Friesacher to go?

Well, it seems to happen at least once a year, so it shouldn’t be too much of a surprise to learn that Patrick Friesacher is struggling to find the money to keep him in that Minardi car. Possibly the least impressive driver of the year; Minardi probably won’t be too unhappy to see him go. Robert Doornbos seems to be the most likely replacement to me. But hands up who’s ever heard of Can Artam, because I haven’t. He’s languishing in 17th place in the GP2 series…

Elsewhere in F1-land, would David Richards really buy Jordan? It seems to be received wisdom that Alex Shnaider is already bored with Formula 1 (or didn’t realise how expensive it would be). But I found the Eddie Irvine thing more likely.

Today’s F1 Racing magazine landed on the doormat today and it has a massive piece on what has become known as ‘Indygate’. I quote some of it below.

Has the FIA president, Max Mosley, been at Indy, rather than “looking forward to a long lunch and an afternoon with a good book” at home in Monte Carlo… a solution might have been found…

One NASCAR journalist said… “We always say, ‘NASCAR rules are writ in pencil.’ It’s true. They are. But it helps us fix things when there’s a cluster-fuck like this.”

By contrast, FIA spokesmen proudly trumpet their claim that they “didn’t change [the FIA’s] position…” Perhaps that was the problem…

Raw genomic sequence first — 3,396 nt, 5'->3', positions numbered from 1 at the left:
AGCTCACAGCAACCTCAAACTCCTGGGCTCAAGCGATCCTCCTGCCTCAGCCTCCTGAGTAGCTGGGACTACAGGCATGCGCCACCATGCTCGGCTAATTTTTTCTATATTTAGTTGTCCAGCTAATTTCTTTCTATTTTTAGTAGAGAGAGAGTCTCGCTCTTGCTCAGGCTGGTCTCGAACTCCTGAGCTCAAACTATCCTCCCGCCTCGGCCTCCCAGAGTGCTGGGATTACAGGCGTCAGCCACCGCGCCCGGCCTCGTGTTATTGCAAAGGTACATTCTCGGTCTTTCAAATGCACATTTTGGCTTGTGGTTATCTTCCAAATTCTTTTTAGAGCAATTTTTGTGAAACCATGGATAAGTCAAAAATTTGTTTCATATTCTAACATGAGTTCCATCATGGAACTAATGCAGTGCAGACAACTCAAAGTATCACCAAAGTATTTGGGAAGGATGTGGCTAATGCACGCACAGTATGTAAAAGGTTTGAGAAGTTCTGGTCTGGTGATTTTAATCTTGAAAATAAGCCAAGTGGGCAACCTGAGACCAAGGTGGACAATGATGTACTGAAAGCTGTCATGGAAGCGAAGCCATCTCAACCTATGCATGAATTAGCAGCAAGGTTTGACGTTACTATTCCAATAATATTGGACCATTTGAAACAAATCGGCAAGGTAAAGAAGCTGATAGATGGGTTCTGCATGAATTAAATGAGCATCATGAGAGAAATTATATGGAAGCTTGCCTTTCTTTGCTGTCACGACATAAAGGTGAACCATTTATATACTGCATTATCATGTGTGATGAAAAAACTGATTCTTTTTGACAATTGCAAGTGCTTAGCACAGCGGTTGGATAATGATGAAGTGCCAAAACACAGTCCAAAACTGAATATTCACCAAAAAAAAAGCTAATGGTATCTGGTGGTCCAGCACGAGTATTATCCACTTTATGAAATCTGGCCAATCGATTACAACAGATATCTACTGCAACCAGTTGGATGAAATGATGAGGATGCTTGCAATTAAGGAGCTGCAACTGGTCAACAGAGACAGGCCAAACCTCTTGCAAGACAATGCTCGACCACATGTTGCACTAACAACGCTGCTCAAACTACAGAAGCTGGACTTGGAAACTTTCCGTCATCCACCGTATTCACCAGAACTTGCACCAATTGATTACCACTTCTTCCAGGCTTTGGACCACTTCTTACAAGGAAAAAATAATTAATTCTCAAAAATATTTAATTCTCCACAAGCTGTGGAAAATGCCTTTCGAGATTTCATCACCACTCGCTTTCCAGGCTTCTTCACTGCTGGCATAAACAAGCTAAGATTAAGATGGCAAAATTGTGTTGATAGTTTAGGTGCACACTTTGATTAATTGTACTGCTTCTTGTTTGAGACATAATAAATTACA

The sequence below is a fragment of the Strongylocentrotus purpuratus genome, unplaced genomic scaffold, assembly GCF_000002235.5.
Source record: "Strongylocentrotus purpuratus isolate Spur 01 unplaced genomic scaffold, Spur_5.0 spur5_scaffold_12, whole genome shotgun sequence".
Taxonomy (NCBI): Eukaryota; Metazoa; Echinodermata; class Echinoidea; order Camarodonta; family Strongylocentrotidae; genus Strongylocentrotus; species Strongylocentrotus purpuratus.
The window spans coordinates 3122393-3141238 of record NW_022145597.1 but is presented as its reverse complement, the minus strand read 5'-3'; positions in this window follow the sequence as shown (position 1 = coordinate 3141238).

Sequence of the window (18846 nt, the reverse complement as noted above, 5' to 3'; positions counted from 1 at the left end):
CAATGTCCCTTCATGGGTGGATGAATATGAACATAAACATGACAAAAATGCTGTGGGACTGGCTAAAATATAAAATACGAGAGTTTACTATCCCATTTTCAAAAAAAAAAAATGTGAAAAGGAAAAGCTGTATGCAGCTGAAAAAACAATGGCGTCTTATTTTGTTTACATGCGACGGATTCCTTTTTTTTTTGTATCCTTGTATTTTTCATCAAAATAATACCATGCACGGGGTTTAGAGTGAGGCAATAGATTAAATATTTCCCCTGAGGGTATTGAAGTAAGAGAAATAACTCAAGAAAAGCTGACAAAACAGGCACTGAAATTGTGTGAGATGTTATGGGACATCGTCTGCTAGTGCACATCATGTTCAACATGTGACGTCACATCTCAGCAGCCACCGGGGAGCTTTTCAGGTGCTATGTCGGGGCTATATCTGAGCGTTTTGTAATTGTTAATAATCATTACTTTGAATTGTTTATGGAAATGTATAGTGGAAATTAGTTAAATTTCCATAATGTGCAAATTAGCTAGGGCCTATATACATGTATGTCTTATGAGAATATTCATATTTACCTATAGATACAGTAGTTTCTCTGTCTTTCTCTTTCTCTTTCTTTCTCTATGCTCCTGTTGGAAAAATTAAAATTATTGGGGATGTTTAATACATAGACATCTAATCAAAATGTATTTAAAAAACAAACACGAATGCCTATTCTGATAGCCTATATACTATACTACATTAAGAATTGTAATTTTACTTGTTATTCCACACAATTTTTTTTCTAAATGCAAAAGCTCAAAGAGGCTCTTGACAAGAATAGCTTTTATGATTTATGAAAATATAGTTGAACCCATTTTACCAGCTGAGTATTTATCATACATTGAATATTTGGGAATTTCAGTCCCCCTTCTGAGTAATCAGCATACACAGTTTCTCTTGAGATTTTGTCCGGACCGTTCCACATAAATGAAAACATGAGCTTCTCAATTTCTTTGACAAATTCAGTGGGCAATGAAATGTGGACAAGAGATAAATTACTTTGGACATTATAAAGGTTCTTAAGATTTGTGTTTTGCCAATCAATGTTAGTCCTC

Was [the proposed chicane] really more dangerous than, say, the Harbour Chicane at Monaco, whose principal run-off area is the Mediterranean Sea?

…At Montreal, the weekend before Indy, large areas of concrete were laid on the apexes of various corners overnight… despite the fact that neither the teams nor the tyre companies had been consulted, nor full FIA simulations carried out…

[Peter Sauber said]: “I never understood [the speed limit] idea. It was very, very dangerous. It was a nonsense, in fact… A crash — a big crash — [would have been] 100 per cent certain. It was an unbelievably dangerous idea.”

We quote Sauber because, of all the Michelin-contracted team principals, he is usually by some margin the least outspoken.

Now here is where Max’s idiocy comes in once again, when he tries to defend his ridiculous speed limit idea.

“During the detailed planning that would have followed any decision to impose a speed limit, no doubt someone would have said there needed to be a point at which the speed limit would have to start… somewhere after Turn 12. So you would have had waved yellow flags [ie, no overtaking] from somewhere after 12 to the end of the speed limit. End of problem.”

I just about had a fit when I read that. Not only did Max Mosley propose a speed limit, but he also proposed that no overtaking would occur on Turn 13. That would have been a much better race!!! Idiot. And of course, if there is no overtaking and one car is going faster than the other, the only place the car could possibly go is into the back of the other, causing a massive crash.

F1 Racing goes on:

Well, Max, no. Not “end of problem”. A car might not overtake, but it might unintentionally be driven straight through the gearbox of the car ahead.

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